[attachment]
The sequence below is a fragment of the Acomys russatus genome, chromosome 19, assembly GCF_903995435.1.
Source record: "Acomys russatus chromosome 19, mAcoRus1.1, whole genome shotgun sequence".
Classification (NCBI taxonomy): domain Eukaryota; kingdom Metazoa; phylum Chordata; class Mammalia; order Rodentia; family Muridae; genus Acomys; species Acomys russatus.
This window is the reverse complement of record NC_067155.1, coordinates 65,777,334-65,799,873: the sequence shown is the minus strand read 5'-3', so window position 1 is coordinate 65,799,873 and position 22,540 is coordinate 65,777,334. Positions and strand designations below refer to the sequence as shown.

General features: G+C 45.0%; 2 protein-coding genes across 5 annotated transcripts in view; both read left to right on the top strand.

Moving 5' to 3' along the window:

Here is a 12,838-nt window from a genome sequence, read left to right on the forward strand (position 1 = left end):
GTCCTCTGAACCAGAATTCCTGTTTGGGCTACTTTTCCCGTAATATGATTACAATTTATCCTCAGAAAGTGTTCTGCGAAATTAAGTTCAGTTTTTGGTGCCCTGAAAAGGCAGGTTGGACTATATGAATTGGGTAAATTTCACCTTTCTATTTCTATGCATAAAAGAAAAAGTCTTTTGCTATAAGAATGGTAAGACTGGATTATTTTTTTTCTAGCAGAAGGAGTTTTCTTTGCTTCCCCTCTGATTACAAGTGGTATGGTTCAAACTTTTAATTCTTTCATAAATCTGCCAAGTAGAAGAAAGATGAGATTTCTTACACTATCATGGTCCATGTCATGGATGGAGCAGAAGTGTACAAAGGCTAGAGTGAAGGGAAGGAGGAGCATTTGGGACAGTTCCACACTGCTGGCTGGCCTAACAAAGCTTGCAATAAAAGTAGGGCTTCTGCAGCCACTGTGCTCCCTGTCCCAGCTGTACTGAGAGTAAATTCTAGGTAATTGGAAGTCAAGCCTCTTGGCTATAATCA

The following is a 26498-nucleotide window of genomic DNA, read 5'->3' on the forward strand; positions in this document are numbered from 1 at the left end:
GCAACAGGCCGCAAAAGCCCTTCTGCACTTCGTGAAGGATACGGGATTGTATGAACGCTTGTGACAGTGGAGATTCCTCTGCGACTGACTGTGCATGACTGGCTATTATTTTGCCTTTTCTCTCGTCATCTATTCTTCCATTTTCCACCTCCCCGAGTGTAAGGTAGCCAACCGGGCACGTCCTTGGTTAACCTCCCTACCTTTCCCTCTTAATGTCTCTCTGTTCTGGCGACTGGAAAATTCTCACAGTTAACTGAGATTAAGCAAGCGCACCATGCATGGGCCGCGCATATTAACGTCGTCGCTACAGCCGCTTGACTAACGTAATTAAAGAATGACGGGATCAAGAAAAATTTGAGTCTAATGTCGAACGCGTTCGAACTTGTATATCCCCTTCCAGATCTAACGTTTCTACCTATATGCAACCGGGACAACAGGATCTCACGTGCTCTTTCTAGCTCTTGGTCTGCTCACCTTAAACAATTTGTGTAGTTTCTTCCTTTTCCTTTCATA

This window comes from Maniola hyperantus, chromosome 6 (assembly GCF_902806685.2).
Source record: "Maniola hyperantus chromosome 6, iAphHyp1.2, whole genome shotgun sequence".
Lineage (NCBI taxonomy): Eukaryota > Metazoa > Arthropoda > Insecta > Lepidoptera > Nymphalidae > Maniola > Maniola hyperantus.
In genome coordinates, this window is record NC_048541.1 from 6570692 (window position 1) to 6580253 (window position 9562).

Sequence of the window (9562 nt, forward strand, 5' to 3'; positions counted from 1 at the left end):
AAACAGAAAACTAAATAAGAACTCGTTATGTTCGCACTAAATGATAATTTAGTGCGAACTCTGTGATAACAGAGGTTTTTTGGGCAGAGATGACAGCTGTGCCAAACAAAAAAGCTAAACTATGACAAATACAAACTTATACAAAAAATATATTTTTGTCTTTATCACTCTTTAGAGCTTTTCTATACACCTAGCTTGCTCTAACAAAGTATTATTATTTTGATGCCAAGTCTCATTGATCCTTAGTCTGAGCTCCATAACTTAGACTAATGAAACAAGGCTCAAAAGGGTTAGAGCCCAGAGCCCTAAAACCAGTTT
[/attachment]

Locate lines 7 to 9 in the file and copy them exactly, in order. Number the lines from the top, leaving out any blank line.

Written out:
Here is a 12,838-nt window from a genome sequence, read left to right on the forward strand (position 1 = left end):
GTCCTCTGAACCAGAATTCCTGTTTGGGCTACTTTTCCCGTAATATGATTACAATTTATCCTCAGAAAGTGTTCTGCGAAATTAAGTTCAGTTTTTGGTGCCCTGAAAAGGCAGGTTGGACTATATGAATTGGGTAAATTTCACCTTTCTATTTCTATGCATAAAAGAAAAAGTCTTTTGCTATAAGAATGGTAAGACTGGATTATTTTTTTTCTAGCAGAAGGAGTTTTCTTTGCTTCCCCTCTGATTACAAGTGGTATGGTTCAAACTTTTAATTCTTTCATAAATCTGCCAAGTAGAAGAAAGATGAGATTTCTTACACTATCATGGTCCATGTCATGGATGGAGCAGAAGTGTACAAAGGCTAGAGTGAAGGGAAGGAGGAGCATTTGGGACAGTTCCACACTGCTGGCTGGCCTAACAAAGCTTGCAATAAAAGTAGGGCTTCTGCAGCCACTGTGCTCCCTGTCCCAGCTGTACTGAGAGTAAATTCTAGGTAATTGGAAGTCAAGCCTCTTGGCTATAATCA

The following is a 26498-nucleotide window of genomic DNA, read 5'->3' on the forward strand; positions in this document are numbered from 1 at the left end: